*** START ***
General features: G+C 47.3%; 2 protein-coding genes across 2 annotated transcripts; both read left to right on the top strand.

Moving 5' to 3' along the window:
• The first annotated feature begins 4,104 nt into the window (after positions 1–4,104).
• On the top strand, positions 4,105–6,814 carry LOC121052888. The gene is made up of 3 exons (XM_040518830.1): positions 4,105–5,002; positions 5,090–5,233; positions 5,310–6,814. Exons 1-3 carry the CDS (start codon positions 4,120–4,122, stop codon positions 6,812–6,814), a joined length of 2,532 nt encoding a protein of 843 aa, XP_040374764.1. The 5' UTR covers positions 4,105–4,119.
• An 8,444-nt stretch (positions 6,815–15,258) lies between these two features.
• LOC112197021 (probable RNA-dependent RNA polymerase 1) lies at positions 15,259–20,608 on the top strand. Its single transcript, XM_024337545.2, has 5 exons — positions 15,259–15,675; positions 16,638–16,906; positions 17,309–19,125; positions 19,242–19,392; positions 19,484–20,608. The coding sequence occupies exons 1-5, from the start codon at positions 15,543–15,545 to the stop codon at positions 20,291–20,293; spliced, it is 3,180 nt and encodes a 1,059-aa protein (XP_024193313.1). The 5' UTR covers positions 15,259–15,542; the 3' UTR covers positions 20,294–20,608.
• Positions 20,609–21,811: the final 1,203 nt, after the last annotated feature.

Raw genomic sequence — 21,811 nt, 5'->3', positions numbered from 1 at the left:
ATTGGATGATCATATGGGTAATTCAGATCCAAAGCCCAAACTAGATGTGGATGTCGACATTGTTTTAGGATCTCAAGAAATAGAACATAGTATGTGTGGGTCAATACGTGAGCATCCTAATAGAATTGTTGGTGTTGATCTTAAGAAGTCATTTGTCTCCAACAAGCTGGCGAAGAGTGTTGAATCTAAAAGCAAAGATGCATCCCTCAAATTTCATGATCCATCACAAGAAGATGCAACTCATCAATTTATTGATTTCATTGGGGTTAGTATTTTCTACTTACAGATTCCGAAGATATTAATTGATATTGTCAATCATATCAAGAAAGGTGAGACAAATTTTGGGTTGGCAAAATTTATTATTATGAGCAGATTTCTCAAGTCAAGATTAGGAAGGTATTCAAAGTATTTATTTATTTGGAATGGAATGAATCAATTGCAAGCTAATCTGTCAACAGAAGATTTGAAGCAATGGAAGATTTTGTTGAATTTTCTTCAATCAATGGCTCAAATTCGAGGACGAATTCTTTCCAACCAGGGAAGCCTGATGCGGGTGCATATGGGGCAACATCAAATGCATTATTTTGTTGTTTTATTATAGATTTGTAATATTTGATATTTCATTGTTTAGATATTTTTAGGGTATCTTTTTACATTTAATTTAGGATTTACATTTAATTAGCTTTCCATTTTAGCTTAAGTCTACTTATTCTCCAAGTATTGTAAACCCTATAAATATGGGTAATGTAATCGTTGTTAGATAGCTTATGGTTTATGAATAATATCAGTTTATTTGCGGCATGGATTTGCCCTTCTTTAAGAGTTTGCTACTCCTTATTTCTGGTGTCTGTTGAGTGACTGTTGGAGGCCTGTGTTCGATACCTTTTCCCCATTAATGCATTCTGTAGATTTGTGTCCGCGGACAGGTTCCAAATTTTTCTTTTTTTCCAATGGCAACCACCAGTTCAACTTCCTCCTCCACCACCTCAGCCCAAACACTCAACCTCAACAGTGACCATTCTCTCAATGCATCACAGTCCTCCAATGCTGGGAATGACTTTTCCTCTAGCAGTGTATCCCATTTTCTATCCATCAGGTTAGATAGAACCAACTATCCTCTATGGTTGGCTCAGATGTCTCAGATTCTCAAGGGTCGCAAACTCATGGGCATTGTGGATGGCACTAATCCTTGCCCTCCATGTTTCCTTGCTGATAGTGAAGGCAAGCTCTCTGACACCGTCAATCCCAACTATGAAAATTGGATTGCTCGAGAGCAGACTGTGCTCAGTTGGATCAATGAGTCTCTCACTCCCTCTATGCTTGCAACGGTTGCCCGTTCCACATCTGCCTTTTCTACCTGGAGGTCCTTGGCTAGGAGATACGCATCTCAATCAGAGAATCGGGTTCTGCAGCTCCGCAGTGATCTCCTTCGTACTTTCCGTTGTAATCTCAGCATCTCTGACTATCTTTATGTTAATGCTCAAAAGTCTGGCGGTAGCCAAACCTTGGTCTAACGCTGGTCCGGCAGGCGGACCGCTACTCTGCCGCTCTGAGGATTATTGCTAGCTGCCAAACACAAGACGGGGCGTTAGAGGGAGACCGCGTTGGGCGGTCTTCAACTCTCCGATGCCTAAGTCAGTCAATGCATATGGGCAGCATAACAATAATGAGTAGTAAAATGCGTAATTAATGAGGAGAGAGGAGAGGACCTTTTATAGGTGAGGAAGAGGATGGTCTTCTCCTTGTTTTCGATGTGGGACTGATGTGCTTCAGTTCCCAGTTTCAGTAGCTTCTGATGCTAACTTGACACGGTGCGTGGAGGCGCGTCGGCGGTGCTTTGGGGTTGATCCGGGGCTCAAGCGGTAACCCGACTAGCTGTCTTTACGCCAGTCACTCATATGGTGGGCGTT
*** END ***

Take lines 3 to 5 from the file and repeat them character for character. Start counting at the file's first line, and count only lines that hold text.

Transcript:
• The first annotated feature begins 4,104 nt into the window (after positions 1–4,104).
• On the top strand, positions 4,105–6,814 carry LOC121052888. The gene is made up of 3 exons (XM_040518830.1): positions 4,105–5,002; positions 5,090–5,233; positions 5,310–6,814. Exons 1-3 carry the CDS (start codon positions 4,120–4,122, stop codon positions 6,812–6,814), a joined length of 2,532 nt encoding a protein of 843 aa, XP_040374764.1. The 5' UTR covers positions 4,105–4,119.
• An 8,444-nt stretch (positions 6,815–15,258) lies between these two features.